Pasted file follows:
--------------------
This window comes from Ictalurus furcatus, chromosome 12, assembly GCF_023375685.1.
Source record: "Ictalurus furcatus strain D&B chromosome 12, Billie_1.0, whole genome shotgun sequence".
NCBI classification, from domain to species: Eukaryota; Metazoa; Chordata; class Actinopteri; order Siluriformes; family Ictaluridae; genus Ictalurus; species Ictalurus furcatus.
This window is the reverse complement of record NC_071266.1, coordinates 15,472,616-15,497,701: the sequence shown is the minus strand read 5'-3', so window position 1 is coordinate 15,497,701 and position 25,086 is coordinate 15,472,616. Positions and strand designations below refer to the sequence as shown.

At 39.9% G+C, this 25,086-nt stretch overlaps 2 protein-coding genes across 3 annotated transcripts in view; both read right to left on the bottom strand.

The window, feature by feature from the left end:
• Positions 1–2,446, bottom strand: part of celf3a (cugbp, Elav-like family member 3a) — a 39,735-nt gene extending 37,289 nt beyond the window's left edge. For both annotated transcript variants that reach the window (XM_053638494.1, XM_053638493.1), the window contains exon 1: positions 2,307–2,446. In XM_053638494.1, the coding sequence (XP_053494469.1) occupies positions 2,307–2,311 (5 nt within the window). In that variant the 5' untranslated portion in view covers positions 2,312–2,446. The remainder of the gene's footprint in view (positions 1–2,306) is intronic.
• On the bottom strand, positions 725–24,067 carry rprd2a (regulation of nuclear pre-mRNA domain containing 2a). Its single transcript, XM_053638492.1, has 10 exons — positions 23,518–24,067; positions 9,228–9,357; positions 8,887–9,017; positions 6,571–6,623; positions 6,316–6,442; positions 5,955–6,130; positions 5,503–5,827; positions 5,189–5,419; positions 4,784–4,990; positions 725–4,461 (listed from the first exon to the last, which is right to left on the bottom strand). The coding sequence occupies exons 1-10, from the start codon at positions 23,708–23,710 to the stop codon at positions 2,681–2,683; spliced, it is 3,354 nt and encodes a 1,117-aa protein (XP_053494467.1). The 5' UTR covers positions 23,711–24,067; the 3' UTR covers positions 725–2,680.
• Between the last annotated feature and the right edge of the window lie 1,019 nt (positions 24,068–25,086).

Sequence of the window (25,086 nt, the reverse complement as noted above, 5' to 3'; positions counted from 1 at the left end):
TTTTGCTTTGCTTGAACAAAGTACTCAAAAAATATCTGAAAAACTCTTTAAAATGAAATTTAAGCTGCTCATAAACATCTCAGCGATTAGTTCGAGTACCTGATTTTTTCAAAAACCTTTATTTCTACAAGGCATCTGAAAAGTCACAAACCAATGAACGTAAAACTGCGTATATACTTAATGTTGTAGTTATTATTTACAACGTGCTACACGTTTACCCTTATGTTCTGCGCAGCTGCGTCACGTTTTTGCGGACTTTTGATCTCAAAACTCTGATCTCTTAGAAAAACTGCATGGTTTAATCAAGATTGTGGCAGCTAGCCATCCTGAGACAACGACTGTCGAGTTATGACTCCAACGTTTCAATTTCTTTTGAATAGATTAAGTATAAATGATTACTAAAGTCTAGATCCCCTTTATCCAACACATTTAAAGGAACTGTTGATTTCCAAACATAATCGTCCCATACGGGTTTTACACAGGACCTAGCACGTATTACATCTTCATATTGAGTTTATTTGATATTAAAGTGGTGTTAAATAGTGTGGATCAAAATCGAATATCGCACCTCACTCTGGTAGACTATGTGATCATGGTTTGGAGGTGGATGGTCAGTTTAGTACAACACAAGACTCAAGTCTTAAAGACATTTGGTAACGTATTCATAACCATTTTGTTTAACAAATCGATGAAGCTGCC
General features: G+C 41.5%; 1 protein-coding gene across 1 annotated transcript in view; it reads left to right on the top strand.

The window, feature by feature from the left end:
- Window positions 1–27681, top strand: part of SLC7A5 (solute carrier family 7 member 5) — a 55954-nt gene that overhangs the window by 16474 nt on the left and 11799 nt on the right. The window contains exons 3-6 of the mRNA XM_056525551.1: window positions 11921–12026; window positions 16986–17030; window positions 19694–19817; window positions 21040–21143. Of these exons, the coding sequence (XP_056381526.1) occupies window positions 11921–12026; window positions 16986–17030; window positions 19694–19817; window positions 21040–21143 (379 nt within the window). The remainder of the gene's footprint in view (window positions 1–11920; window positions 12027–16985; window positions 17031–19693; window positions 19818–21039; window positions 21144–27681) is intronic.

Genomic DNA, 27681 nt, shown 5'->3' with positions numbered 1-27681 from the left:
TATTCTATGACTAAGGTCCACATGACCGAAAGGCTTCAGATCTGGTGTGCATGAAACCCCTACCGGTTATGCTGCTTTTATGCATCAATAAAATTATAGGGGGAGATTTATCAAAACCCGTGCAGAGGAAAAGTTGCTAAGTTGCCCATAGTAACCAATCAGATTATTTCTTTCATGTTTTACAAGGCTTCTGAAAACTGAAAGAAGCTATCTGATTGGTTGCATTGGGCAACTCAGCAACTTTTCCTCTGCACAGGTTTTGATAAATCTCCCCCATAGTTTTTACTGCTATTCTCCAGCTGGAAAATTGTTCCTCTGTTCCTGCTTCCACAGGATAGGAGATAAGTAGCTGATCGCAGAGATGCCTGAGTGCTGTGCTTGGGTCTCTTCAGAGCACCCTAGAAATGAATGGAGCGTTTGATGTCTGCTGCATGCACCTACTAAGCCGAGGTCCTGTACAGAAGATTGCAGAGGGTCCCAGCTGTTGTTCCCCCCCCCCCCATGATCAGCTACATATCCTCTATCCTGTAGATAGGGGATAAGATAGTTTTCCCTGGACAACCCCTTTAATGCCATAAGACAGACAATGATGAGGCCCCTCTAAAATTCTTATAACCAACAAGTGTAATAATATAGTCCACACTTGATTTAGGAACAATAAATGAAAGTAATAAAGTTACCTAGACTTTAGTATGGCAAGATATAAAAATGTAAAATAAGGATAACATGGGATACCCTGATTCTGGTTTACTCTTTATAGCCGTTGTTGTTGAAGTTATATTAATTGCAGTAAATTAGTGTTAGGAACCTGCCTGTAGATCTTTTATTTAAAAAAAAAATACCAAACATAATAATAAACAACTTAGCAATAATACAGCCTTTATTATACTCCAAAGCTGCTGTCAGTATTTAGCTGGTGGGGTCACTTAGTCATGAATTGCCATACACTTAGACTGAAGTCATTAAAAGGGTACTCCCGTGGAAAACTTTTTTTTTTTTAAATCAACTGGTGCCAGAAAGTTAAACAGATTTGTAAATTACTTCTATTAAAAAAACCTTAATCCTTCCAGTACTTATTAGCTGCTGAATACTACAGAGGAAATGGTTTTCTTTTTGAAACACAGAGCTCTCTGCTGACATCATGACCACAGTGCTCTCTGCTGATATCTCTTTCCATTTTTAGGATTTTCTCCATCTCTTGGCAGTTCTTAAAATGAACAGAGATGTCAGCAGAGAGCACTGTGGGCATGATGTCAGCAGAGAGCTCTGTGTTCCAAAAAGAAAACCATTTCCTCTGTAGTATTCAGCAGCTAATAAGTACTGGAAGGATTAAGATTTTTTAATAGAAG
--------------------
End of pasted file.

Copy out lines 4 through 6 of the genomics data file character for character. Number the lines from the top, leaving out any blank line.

This window is the reverse complement of record NC_071266.1, coordinates 15,472,616-15,497,701: the sequence shown is the minus strand read 5'-3', so window position 1 is coordinate 15,497,701 and position 25,086 is coordinate 15,472,616. Positions and strand designations below refer to the sequence as shown.

At 39.9% G+C, this 25,086-nt stretch overlaps 2 protein-coding genes across 3 annotated transcripts in view; both read right to left on the bottom strand.

The window, feature by feature from the left end: